Air traffic control furloughs: 'Manufactured crisis'
WASHINGTON — As delayed flights jammed up air travel, Senate Republicans on Tuesday blamed the White House for furloughing air traffic controllers, as Democrats offered a proposal to replace the sequester cuts that have begun to affect ordinary Americans who need services from the federal government.
Sen. Susan Collins, R-Maine, called the problems in airports a “manufactured crisis.” Sen. John Cornyn, R-Texas, called it “phony and contrived.”
“It just smells of politics,” said Sen. John Thune, R-S.D., as the senators urged the administration to find savings elsewhere in the Department of Transportation budget and put the air traffic controllers back to work. He suggested cutting other Federal Aviation Administration employees.
“You can only conclude, just like the — shutting down the White House tours during spring break — it's meant to impact in a most negative way possible on the air traveling public,” Thune said.
Senate Majority Leader Harry Reid, D-Nev., proposed using money saved from ending the wars in Iraq and Afghanistan to replace the sequester cuts, an offer that is likely to be rejected by Republicans, who have often dismissed the idea as a gimmick because the conflicts were already planned to end under the Obama administration.
The Senate may try to vote to advance Reid's bill later this week.
The sequester cuts began in March when Democrats and Republicans failed to devise a compromise approach to trimming deficits. The sequester slices $85 billion through Sept. 30, and had been considered a last-ditch option that was so unpopular it would push the lawmakers to the table to negotiate a solution. That never happened.
Show commenting policy
TribLive commenting policy
You are solely responsible for your comments and by using TribLive.com you agree to our Terms of Service.
We moderate comments. Our goal is to provide substantive commentary for a general readership. By screening submissions, we provide a space where readers can share intelligent and informed commentary that enhances the quality of our news and information.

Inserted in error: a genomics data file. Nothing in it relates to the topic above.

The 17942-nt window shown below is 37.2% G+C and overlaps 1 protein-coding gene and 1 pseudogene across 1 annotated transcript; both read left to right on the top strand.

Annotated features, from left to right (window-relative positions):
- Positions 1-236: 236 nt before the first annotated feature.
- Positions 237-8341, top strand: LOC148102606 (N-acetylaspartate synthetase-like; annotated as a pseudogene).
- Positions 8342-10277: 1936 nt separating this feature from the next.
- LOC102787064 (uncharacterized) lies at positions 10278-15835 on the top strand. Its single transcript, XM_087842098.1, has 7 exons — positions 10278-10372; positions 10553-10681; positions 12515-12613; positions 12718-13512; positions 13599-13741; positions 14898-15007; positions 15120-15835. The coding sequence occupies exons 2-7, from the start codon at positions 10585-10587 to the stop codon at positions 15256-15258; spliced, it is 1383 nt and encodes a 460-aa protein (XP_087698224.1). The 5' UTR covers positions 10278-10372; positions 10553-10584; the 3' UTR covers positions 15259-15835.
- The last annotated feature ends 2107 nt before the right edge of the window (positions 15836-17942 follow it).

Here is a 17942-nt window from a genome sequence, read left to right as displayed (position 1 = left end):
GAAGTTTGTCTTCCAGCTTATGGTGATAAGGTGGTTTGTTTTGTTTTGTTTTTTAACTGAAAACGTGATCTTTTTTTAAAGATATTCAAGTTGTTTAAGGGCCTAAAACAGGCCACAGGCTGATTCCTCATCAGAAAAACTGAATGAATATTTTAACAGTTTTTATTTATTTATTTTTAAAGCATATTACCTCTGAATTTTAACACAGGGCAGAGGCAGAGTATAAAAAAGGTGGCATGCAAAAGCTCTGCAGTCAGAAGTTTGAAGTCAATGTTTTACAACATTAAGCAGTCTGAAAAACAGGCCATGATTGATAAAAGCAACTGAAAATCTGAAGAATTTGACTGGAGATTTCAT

While most comments will be posted if they are on-topic and not abusive, moderating decisions are subjective. We will make them as carefully and consistently as we can. Because of the volume of reader comments, we cannot review individual moderation decisions with readers.
We value thoughtful comments representing a range of views that make their point quickly and politely. We make an effort to protect discussions from repeated comments either by the same reader or different readers.
We follow the same standards for taste as the daily newspaper. A few things we won't tolerate: personal attacks, obscenity, vulgarity, profanity (including expletives and letters followed by dashes), commercial promotion, impersonations, incoherence, proselytizing and SHOUTING. Don't include URLs to Web sites.
We do not edit comments. They are either approved or deleted. We reserve the right to edit a comment that is quoted or excerpted in an article. In this case, we may fix spelling and punctuation.
We welcome strong opinions and criticism of our work, but we don't want comments to become bogged down with discussions of our policies and we will moderate accordingly.
We appreciate it when readers and people quoted in articles or blog posts point out errors of fact or emphasis and will investigate all assertions. But these suggestions should be sent via e-mail. To avoid distracting other readers, we won't publish comments that suggest a correction. Instead, corrections will be made in a blog post or in an article.
- Congress approves 1-week funding measure for Homeland Security
- Israeli Prime Minister Netanyahu rejects Jewish House Democrats’ invitation
- Rep. Schock of Illinois shoulders $40K cost of office renovation
- Obama pitches privacy bill, Democrats say
- More Indian tribes rethink idea of legalized marijuana on reservations
- Suspects’ search of victims’ homes OK’d in Colorado
- Why would GOP candidate for Missouri governor Schweich kill himself?
- Mo. gunman kills 7, self, in rampage
- Attorney General Holder backs change in civil rights law
- 8 shot to death, including gunman, in Missouri rampage
- Senate deal sets up vote to fund Homeland Security